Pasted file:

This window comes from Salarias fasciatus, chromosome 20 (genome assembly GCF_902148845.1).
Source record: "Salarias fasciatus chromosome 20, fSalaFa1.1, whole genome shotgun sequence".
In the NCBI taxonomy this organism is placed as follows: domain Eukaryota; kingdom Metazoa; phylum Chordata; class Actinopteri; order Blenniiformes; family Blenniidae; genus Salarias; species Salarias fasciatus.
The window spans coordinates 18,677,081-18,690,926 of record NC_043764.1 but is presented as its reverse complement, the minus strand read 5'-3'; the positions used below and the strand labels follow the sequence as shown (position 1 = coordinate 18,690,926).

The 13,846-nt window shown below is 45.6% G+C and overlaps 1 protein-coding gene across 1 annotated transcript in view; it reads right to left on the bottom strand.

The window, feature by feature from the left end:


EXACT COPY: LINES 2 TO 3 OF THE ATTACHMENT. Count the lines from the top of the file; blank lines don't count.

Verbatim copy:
Source record: "Salarias fasciatus chromosome 20, fSalaFa1.1, whole genome shotgun sequence".
In the NCBI taxonomy this organism is placed as follows: domain Eukaryota; kingdom Metazoa; phylum Chordata; class Actinopteri; order Blenniiformes; family Blenniidae; genus Salarias; species Salarias fasciatus.